The sentence highlighted by me is fundamental to this essay. Perhaps the crux of why it feels so difficult to determine the truth is that the vast 24-hour output of news and information, the 24-hour fear machine as John H. calls it, carries no means of distinguishing the reliability of the source, no details of any affiliations that the person offering the information to that particular media outlet may have, and so on and so on. I wrote a piece on the 12th July called What Exactly is the Truth where I concluded that,
Despite my chest-beating on the subject of politicians and leaders deliberately lying in that recent piece about Juncker, there’s something much more fundamental. What defines lying is really not that important. It’s whether or not we trust that our leaders are doing their best for their constituents, to the best of their abilities.
Whether you support left-leaning or right-leaning policies is unimportant; indeed political differences and the ability to vote for one’s beliefs is at the heart of an open democracy.
But if we don’t trust that our leaders are doing their best for our country then that causes the destruction of faith. If we do not have faith in those that lead us then the breakdown of a civilised social order becomes a very real risk.
So examining the essence of the word ‘truth’ creates a conflict, well it does in my mind. A conflict between the idea that truth is a very simple concept and that peeling back the meaning of the word truth reveals many, many layers. Let me quote from the Stanford Encyclopaedia of Philosophy,
Truth is one of the central subjects in philosophy. It is also one of the largest. Truth has been a topic of discussion in its own right for thousands of years. Moreover, a huge variety of issues in philosophy relate to truth, either by relying on theses about truth, or implying theses about truth.
It would be impossible to survey all there is to say about truth in any coherent way. Instead, this essay will concentrate on the main themes in the study of truth in the contemporary philosophical literature. It will attempt to survey the key problems and theories of current interest, and show how they relate to one-another. A number of other entries investigate many of these topics in greater depth. Generally, discussion of the principal arguments is left to them. The goal of this essay is only to provide an overview of the current theories.
The problem of truth is in a way easy to state: what truths are, and what (if anything) makes them true. But this simple statement masks a great deal of controversy. Whether there is a metaphysical problem of truth at all, and if there is, what kind of theory might address it, are all standing issues in the theory of truth. We will see a number of distinct ways of answering these questions.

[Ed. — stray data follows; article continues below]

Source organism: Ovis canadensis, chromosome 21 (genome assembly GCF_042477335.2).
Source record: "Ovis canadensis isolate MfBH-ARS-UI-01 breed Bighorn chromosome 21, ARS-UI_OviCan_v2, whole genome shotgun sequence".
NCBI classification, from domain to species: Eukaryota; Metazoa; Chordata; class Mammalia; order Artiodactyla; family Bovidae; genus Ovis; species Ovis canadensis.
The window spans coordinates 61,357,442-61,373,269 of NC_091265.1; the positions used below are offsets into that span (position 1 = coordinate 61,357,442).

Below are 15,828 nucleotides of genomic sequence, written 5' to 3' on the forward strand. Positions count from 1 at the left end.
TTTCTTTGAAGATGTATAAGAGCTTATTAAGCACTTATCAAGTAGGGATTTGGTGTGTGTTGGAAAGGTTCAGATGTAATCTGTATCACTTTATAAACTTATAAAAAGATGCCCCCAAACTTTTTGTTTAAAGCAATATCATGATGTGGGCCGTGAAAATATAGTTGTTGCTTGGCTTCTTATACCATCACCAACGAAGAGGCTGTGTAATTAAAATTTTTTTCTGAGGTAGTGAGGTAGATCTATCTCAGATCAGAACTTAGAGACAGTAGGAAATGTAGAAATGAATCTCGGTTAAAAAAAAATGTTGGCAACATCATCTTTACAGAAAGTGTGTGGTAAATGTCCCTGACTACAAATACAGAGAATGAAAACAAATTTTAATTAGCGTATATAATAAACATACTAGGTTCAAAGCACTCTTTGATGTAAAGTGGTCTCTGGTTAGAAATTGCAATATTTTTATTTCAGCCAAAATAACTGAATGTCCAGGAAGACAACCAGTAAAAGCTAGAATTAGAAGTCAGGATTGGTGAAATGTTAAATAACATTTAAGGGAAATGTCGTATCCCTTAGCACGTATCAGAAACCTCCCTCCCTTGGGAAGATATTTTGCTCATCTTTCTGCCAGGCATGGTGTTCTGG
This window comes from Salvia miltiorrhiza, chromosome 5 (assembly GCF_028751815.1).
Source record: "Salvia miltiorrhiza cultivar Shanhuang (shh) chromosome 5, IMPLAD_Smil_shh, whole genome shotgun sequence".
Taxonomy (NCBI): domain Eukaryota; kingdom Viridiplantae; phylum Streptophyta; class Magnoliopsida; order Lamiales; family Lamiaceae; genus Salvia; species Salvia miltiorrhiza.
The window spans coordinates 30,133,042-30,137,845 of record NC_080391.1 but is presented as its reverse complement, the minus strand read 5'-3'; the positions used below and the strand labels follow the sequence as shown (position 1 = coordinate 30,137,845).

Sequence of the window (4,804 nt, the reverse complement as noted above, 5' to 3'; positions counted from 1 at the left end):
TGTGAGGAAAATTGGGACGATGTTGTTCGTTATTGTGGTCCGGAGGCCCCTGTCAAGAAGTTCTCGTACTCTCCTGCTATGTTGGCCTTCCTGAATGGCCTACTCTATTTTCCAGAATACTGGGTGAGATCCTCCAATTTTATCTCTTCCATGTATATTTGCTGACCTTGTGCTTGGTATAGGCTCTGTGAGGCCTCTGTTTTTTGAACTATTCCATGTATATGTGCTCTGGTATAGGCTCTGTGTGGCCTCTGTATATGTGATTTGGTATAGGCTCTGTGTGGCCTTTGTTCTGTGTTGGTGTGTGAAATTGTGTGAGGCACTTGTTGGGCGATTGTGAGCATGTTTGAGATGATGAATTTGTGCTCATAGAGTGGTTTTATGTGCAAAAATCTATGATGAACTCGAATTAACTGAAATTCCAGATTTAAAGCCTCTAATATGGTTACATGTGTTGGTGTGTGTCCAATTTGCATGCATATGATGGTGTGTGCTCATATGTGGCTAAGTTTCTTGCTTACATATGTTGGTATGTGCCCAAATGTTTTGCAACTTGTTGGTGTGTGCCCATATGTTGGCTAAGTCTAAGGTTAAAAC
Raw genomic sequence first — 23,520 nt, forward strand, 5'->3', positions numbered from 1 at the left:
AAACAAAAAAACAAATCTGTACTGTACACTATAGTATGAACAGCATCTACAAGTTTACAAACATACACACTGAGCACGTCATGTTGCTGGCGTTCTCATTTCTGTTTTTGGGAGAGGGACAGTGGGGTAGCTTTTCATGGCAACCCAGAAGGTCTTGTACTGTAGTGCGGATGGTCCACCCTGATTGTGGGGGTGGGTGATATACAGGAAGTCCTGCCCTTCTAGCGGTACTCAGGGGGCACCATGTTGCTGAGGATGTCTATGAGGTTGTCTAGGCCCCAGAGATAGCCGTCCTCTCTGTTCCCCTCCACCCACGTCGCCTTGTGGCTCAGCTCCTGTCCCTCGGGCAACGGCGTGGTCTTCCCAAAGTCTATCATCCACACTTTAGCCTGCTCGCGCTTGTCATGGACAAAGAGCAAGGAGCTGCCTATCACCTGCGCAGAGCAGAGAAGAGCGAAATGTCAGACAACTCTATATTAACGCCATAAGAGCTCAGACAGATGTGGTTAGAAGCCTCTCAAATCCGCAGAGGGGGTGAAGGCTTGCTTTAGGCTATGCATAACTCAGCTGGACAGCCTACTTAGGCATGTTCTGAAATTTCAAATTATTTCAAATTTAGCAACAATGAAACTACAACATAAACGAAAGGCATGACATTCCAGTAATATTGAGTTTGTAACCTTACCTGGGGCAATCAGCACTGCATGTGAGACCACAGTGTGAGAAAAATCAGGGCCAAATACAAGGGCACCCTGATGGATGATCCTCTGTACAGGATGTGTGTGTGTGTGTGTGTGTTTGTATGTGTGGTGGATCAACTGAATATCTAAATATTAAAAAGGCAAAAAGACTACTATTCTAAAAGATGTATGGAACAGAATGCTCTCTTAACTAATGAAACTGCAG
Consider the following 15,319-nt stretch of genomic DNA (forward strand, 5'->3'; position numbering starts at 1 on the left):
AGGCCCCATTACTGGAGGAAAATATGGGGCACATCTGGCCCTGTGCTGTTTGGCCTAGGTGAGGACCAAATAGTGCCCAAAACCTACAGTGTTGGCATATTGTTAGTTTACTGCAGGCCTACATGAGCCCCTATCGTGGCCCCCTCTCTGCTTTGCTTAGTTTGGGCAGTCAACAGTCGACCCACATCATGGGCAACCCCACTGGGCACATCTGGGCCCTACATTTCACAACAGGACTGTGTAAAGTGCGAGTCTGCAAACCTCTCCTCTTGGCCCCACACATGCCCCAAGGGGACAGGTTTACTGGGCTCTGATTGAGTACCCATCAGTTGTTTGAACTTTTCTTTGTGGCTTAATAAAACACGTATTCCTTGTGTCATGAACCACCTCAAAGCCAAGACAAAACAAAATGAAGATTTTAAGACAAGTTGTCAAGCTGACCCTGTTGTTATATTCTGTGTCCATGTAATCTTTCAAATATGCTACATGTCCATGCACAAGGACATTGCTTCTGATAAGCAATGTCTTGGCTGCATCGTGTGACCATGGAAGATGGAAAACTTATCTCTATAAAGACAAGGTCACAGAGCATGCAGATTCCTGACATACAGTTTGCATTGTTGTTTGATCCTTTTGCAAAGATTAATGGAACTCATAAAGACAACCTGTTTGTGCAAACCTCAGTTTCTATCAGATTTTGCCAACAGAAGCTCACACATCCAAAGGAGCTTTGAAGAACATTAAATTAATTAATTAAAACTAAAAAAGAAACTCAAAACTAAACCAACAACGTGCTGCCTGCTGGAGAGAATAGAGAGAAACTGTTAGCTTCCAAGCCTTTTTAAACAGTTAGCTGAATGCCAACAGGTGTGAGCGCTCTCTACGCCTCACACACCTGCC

“Truth has been a topic of discussion in its own right for thousands of years.” So I’m not the first and certainly won’t be the last to ponder on how one gets to know the truth.
Do I have any answers? None! Except, perhaps, to muse that if truth can be so difficult to pin down then adopting a rigid stance based on assumptions of truth will carry risk. And, of course, to reflect that dogs don’t lie.
I’ll close with the quote from Oscar Wilde, “Truth is rarely pure and never simple.” Quite so.
Just a quick item about last Saturday.
My apologies but the demands on my time are a little challenging this week. All as a result of the creative writing course that is being undertaken at our local Gila Community College, a course that I am loving, by the way!
Last Saturday, John H. and I went down to Tempe, Phoenix to attend the nearest Moving Planet event. It was well-attended especially by people the right side of 40 years-old! After all it is the succeeding generation that is going to cope with the consequences of the present abuse of the planet’s resources.
The leader of the event down in Tempe was Doug Bland of Arizona Interfaith Power and Light and it was very encouraging to see such a strong ecumenical involvement.
Later this week, I want to respond to the views that came out in the first part of the Sceptical voices piece last week but for now let me just leave you with a 4-minute video that was shown to the group down in Tempe last Saturday. It is called Try not to Make Connections.
A fascinating point of view of the relationship between humans and animals.
Jean and I were at our regular gardening college class yesterday. It was all about the growing of vegetables. OK, I can hear you thinking, what on earth does that have to do with today’s topic? Simply because the tutor, Cayci V., mused at the start of her lesson how gardeners were great animal lovers and then proceeded to list all the animals she and her husband kept at their home in Globe, about an hour from Payson, Arizona. Cayci admitted to having 5 dogs, 15 cats, 2 emus, 2 llamas, numerous chickens. She also had 2 bison that recently died having been poisoned by Oleander cuttings. Anyway, to the article.